and hovers over its young;
as it spreads its wings, takes them up,
    and bears them aloft on its pinions,
the Lord alone guided him;
    no foreign god was with him.  (32:11-12)

Jesus himself invokes the image of a mother hen as a self-description: “How often have I desired to gather your children together as a hen gathers her brood under her wings.” (Luke 13:34 and Matthew 23:37).  We tend to think of the paternal protective figure going off to do battle with the enemy and the maternal protective figure as the one who gathers the children and shelters them from harm.  Here, at least, Jesus longs to be a maternal figure in the lives of the people of Jerusalem.

These are just a few of the biblical verses I could cite.  They reveal God as being one who gives birth to new life, who nurtures, feeds, cares for, and watches over us.  Surely you have experienced God in these ways.  Perhaps you did not know portions of the bible think of these qualities as being motherly and ascribe them to God.

Yolanda Pierce, a professor at Princeton University, writes this about why, in addition to Father, she experiences God as Mother:

Long before I became familiar with the academic debates concerning calling God “Mother,”... I was being raised in a household where I instinctively understood that the divine presence was manifest in the loving hands and arms of mothers, and most especially in the life of my grandmother who raised me.  My grandmother’s kitchen was a theological laboratory where she taught me how to love people just as naturally as she taught me to make peach cobbler and buttermilk biscuits. I watched and listened as she ministered to the sick and the lost, with a Bible in one hand and a freshly baked pound cake in the other, despite having no official ministry role.

I knew that if God was real, if God truly loved me as a parent loves a child, then God was also “Mother” and not only “Father.”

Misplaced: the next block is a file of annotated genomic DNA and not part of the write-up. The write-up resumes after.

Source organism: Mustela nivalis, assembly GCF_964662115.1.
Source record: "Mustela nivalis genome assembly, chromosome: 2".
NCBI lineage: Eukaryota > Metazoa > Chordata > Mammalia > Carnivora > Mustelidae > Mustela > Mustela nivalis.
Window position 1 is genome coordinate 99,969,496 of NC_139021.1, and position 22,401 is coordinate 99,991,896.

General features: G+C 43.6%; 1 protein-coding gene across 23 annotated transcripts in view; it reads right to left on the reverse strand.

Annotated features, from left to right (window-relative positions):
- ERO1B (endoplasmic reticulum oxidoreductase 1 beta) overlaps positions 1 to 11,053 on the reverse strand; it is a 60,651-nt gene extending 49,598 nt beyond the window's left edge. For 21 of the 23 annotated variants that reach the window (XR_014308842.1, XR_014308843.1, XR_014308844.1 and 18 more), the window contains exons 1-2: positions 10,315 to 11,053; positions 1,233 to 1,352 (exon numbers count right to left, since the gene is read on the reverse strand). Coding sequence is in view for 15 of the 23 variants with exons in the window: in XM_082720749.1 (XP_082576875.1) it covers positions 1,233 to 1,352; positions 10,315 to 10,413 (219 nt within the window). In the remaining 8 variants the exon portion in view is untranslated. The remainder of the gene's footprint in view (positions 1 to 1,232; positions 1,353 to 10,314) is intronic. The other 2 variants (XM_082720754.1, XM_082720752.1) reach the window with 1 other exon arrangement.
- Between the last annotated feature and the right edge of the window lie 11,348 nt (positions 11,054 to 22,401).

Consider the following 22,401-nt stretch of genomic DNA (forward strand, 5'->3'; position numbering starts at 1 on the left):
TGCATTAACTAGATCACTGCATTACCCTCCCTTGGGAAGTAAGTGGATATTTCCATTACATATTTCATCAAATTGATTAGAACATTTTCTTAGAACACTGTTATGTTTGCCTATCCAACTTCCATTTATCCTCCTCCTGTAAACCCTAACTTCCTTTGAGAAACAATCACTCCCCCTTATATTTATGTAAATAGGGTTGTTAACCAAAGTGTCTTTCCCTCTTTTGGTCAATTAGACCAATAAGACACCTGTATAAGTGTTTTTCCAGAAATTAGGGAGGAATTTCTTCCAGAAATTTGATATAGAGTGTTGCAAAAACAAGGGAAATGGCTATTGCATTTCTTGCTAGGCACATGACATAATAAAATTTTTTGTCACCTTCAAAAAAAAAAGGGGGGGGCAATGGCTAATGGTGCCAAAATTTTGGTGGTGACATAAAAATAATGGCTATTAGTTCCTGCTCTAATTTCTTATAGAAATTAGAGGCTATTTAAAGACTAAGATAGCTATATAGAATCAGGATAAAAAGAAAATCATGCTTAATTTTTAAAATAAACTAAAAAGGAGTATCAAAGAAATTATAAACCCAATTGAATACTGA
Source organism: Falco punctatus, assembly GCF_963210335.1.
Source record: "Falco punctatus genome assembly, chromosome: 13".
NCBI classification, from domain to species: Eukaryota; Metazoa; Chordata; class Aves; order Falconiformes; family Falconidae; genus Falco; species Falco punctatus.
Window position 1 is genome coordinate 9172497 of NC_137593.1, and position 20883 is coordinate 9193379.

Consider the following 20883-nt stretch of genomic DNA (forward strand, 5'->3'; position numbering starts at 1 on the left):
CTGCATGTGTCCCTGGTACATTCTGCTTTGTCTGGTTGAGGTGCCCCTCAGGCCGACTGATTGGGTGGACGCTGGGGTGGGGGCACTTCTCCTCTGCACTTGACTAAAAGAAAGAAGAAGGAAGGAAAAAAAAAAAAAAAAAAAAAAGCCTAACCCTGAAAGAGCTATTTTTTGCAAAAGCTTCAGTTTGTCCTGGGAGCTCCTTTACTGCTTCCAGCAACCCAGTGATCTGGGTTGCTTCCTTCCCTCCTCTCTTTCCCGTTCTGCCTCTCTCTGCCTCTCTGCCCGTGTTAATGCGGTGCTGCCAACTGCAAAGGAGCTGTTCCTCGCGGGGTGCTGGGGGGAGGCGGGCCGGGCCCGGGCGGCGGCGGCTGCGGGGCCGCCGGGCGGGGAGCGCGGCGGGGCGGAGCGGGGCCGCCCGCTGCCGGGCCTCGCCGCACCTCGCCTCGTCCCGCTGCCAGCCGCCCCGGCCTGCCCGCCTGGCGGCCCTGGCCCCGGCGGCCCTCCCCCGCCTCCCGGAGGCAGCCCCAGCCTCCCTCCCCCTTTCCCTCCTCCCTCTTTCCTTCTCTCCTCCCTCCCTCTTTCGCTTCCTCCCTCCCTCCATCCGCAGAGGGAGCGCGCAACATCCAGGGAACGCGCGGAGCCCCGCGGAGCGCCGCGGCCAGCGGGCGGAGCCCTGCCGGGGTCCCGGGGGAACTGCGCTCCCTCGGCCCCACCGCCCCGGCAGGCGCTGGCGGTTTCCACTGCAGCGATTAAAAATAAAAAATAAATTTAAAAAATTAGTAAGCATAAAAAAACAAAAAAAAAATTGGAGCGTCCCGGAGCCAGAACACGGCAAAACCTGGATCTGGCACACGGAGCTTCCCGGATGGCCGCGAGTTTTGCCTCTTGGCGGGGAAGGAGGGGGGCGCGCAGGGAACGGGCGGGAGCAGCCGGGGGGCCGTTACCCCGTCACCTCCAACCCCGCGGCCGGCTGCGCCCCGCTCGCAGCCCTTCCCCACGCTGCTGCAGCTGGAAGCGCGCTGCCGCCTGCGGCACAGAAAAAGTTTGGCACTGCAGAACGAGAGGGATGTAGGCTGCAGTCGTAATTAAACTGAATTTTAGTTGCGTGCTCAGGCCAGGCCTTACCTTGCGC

Maybe you can relate in some way to Dr. Pierce’s experience.  Now try on this poem by renowned author and pastor Jacqui Lewis:

My God is a curvy black woman with dreadlocks and dark, cocoa-brown skin. 
She laughs from her belly and is unashamed to cry. 
She can rock a whole world to sleep, singing in her contralto voice. 
Her sighs breathe life into humanity. 
Her heartbreaks cause eruptions of justice and love…
My God is an incarnate feminine power, who smells like vanilla and is full of sass and truth, delivered with kindness. 
She’ll do anything for her creation; her love is fierce. 
She weeps when we do 
and insists on justice. 
She is God.
She is Love.

Now, I want you to relax and take a deep breath.  I am not going to make you begin the Lord’s Prayer by saying “Our Mother, who art in heaven…”  What I do what to do is expand your ability to conceive of God and to understand how God continues to reveal God’s self in diverse ways.  God as Mother is merely one window allowing us to see some aspects of the Divine Mystery.

So on Mother’s Day 2020, you might want to ponder how God’s nature has been revealed to you through the mother figures in your life.  Use this day as an opportunity to expand your understanding of God and to give thanks for the mothers you have been blessed to know.